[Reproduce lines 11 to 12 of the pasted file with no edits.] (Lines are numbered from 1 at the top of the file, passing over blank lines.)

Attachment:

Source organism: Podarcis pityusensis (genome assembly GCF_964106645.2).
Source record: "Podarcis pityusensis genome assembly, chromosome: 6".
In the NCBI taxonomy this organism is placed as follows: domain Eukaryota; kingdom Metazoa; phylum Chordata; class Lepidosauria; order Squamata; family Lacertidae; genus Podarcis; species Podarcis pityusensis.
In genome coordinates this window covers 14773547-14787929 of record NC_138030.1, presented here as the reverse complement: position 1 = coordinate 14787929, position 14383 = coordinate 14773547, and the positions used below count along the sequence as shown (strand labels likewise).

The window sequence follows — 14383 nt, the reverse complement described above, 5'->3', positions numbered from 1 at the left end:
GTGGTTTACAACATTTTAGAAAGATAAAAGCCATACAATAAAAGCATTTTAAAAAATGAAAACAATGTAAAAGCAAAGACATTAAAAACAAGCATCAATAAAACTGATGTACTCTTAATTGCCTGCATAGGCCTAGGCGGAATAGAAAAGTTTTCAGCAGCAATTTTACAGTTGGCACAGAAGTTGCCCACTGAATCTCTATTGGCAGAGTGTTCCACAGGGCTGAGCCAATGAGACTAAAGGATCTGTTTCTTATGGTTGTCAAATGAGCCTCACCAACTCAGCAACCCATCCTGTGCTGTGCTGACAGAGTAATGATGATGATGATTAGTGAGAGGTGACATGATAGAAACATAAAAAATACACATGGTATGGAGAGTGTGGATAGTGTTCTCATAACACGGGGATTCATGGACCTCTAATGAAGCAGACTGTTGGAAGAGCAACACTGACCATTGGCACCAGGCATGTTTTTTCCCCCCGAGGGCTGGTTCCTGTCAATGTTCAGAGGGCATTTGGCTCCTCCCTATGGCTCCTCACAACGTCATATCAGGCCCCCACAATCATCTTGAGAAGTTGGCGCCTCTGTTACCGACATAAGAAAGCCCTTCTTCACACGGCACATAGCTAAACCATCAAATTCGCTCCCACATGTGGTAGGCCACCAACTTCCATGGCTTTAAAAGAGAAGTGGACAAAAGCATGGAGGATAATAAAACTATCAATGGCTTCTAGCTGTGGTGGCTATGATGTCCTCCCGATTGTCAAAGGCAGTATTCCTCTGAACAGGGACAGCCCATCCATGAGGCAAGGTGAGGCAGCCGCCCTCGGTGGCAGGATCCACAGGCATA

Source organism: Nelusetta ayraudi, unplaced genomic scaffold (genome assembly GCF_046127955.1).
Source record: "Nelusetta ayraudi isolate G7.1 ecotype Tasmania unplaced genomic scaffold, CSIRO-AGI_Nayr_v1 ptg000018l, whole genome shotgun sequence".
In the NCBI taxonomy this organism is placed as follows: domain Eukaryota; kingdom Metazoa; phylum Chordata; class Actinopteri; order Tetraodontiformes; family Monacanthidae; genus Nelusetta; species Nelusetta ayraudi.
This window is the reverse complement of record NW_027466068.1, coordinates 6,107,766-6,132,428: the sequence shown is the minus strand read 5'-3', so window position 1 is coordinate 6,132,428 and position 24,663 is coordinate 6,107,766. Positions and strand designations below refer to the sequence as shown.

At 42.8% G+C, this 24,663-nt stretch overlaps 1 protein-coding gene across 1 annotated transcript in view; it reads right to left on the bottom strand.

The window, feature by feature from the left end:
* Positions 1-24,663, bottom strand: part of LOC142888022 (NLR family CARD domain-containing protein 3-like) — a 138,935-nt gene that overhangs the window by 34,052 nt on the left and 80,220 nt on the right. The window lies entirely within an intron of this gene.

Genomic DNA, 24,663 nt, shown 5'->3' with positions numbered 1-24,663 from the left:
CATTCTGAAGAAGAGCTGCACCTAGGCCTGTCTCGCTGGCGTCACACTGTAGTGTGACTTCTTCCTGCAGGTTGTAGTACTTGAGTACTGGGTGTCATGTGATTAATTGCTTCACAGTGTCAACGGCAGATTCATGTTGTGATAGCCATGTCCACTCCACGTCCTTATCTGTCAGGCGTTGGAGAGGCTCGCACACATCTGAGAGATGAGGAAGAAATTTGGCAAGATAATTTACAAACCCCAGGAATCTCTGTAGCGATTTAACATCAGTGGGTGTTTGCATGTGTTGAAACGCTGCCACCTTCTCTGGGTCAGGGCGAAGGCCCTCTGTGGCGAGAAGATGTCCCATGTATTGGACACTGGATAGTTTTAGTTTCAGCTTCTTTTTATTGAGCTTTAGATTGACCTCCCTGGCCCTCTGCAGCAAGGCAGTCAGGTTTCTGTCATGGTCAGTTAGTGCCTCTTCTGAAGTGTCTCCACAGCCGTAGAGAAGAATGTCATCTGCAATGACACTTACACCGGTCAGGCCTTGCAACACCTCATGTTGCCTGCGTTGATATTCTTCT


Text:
At 42.8% G+C, this 24,663-nt stretch overlaps 1 protein-coding gene across 1 annotated transcript in view; it reads right to left on the bottom strand.

The window, feature by feature from the left end: